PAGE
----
Adaptation of the ASSIST peer-led smoking intervention to deliver information from the Talk to FRANK drug education website (ASSIST+FRANK): A pilot cluster-randomised controlled trial

James White, Jemma Hawkins, Kim Madden, Aimee Grant, Vanessa Er, Lianna Angel, Timothy Pickles, Mark Kelson, Adam Fletcher, Simon Murphy, Luke Midgley, Gemma Eccles, Gemma Cox, William Hollingworth, Rona Campbell, Matt Hickman, Chris Bonell, Laurence Moore

Research output: Contribution to journalConference or Meeting Abstractpeer-review


Background Illicit drug use increases the risk of poor physical and mental health. Few effective school-based drug prevention interventions are available. We adapted an effective school-based peer-led smoking prevention intervention (ASSIST) to deliver information from the UK national drug education website, FRANK Methods We conducted a four-arm pilot cluster-randomised control trial of 1567 students aged 12-13 years in 12 schools in Wales. Three schools each (mean number students per year 131) were randomly allocated to: ASSIST+FRANK, FRANK friends, ASSIST, or usual practice which may or may not include drug eduation. ASSIST+FRANK is a peer-led smoking prevention intervention in UK Year 8 (ASSIST) followed by a drug prevention adjunct in Year 9 (+FRANK). FRANK friends is a stand-alone peer-led drug prevention intervention in Year 9. ASSIST involves 2 days off-site training, plus four follow-up sessions. +FRANK involves 1 day off-site training plus 3 followups. FRANK friends involves 2 days off-site training and four follow-ups. Influential students were trained to disseminate information on the risks of drug use and minimising harms. Primary outcome was the acceptability of the +FRANK and FRANK friends, which was assessed through interviews with students, staff, parents, and intervention staff (n=66), structured observations of delivery (195), exploratory effectiveness analysis (multilevel logistic models), and estimated costs. Secondary outcome was the lifetime use of any illicit drugs at 18 months. Intention-to-treat analyses were conducted unmasked to the intervention allocation. This trial was approved by Cardiff University School of Social Sciences Research Ethics Committee (SREC/1103; ISRCTN 14415936). Findings All 12 schools were recruited, randomised, and retained (ASSIST+FRANK 419 students, FRANK friends 440, ASSIST 347, usual practice 361). At the 18 month follow-up the student retention rate was 93% (1460/1567). +FRANK and FRANK friends were acceptable to students, teachers, and parents, and delivered as intended, but FRANK friends was preferred over +FRANK. Some staff felt pressured to meet all the learning objectives for +FRANK in 1 day training versus 2 days in FRANK friends. There could also have been a lack of novelty for +FRANK peer supporters since they had previously experienced the ASSIST intervention. The odds of lifetime drug use at 18 months was marginally lower in both the +FRANK arm and the FRANK friends arm than in the usual practice arm (38 [12·4%] of 307 vs 34 [13·4%] of 254 [odds ratio 0·96, 95% CI 0·58-1·59] and 30 [9·3%] vs 34 [13·4%] [0·70, 0·39-1·24], respectively). The estimated cost per school was £1942 for +FRANK and £3041 for FRANK friends. All progression criteria were met. Interpretation Although both interventions were acceptable to students, teachers, and parents, FRANK friends was preferred over +FRANK. There is, therefore, sufficient evidence to warrant a full-scale cluster-randomised controlled trial of FRANK friends.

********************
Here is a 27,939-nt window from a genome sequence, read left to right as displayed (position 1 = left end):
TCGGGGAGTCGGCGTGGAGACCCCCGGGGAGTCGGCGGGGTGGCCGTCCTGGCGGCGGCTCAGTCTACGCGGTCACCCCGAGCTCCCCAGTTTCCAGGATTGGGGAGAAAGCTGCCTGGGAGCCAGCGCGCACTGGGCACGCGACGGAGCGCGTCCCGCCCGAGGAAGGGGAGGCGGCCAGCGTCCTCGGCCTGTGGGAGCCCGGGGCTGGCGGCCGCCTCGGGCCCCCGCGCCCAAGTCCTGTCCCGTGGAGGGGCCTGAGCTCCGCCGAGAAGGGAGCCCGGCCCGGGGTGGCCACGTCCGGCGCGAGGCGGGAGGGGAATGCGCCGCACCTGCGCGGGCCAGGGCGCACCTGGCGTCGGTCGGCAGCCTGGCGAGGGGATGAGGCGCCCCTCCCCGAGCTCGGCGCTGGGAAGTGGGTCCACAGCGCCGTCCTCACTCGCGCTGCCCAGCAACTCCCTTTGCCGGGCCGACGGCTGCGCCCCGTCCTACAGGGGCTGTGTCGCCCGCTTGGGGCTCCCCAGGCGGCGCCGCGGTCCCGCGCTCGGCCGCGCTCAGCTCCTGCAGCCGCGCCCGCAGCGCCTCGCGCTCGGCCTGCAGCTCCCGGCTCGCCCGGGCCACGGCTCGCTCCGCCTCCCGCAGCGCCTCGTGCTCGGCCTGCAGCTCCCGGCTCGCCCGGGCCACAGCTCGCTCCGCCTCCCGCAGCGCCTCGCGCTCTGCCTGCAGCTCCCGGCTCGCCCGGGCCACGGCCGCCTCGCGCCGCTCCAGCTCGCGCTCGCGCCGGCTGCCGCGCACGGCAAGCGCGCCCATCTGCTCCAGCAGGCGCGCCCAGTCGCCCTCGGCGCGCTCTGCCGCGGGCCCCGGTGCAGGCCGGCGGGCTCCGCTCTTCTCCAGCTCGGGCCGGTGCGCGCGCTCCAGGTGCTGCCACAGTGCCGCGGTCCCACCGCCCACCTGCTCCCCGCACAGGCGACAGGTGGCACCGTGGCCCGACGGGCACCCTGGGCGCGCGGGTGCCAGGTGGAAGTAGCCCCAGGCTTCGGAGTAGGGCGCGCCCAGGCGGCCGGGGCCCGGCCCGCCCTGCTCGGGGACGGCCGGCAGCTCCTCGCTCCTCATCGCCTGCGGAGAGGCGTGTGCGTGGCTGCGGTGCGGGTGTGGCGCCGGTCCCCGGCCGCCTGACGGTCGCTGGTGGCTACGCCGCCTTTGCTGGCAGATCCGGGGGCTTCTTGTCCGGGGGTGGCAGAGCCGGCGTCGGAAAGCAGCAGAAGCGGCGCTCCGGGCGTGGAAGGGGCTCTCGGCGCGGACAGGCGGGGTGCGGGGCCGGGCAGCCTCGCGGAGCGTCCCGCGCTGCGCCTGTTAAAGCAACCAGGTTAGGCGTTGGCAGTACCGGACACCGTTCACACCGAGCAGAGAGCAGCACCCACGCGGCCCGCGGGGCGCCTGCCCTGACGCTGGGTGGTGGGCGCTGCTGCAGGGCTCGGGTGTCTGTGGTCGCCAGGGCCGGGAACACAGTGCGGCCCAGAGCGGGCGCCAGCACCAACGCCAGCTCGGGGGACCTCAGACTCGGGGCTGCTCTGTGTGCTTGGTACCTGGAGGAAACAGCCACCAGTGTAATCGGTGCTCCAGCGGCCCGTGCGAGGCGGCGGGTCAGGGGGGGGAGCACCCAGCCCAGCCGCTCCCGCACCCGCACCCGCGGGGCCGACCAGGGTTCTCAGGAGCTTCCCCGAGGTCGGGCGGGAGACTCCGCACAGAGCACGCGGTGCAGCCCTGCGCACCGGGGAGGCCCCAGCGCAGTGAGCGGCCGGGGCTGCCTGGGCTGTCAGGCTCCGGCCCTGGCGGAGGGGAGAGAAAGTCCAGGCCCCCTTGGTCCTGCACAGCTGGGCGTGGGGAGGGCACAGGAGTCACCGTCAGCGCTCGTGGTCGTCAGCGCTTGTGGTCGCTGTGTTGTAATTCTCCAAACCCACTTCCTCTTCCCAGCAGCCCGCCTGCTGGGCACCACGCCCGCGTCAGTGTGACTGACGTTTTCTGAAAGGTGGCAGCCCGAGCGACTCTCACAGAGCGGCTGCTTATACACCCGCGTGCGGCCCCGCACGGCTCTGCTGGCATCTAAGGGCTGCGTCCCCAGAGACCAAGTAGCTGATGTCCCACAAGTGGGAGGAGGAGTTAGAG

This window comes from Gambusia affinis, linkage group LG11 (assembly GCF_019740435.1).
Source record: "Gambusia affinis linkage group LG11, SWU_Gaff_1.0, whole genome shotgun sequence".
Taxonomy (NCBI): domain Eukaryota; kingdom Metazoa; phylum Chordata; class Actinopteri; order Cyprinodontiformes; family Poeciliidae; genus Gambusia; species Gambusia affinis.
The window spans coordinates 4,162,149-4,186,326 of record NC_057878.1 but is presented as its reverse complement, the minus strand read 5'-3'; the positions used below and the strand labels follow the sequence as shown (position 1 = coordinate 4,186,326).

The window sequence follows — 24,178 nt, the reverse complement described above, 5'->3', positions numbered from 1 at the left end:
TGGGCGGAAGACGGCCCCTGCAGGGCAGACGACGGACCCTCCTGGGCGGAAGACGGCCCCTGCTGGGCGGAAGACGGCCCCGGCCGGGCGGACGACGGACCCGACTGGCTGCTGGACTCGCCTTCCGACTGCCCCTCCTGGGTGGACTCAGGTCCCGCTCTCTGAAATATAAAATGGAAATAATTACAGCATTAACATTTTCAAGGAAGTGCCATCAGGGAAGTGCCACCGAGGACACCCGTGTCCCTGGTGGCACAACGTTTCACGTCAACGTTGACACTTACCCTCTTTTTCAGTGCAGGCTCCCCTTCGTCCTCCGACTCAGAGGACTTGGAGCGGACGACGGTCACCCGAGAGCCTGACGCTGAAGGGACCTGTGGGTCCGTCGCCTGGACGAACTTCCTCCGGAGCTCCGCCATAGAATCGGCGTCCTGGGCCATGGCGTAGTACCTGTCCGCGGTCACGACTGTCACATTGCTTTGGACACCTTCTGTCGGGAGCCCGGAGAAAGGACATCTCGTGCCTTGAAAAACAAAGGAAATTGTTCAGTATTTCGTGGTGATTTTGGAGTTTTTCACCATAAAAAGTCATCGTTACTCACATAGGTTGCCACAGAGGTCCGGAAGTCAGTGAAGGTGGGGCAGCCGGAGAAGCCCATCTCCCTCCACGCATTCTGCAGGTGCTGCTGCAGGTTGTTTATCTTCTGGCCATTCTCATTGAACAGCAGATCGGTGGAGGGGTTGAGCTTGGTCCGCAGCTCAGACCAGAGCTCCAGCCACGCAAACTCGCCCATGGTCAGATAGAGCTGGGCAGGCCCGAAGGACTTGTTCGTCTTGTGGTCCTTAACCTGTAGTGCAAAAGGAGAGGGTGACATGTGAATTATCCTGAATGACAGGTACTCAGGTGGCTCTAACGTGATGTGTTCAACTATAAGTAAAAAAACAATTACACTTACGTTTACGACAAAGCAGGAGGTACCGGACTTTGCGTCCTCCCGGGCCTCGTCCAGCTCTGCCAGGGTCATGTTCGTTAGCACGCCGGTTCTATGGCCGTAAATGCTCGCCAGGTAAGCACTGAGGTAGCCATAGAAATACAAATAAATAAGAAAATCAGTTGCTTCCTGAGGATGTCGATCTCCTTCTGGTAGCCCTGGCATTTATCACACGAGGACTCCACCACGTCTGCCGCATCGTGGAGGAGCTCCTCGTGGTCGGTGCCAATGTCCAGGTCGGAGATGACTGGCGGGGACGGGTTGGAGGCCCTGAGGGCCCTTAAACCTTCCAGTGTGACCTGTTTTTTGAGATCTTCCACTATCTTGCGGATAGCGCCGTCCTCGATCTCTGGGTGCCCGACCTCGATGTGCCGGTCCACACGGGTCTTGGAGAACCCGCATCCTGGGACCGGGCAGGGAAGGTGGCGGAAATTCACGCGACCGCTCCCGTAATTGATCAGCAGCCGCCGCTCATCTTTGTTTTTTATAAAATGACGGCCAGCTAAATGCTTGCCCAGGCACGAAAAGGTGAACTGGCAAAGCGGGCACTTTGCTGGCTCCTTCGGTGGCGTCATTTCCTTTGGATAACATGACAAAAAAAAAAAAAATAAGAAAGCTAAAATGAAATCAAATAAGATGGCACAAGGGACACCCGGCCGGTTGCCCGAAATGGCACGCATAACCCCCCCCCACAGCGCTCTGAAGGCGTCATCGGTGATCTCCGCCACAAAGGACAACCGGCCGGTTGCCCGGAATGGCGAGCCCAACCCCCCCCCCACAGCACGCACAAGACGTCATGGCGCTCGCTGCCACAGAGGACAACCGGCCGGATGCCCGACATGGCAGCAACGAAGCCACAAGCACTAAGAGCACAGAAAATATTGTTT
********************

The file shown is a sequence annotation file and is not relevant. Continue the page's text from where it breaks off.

Original languageEnglish
Pages (from-to)1
Number of pages1
Issue numberSPEC.ISS 1
Publication statusPublished - 1 Nov 2017
Externally publishedYes


  • illicit drug
  • child
  • conference abstract
  • controlled study
  • exploratory research
  • follow up
  • friend
  • human
  • interview
  • learning
  • major clinical study
  • outcome assessment
  • randomized controlled trial
  • research ethics
  • school child
  • smoking prevention
  • sociology
  • student retention
  • teacher
  • Wales


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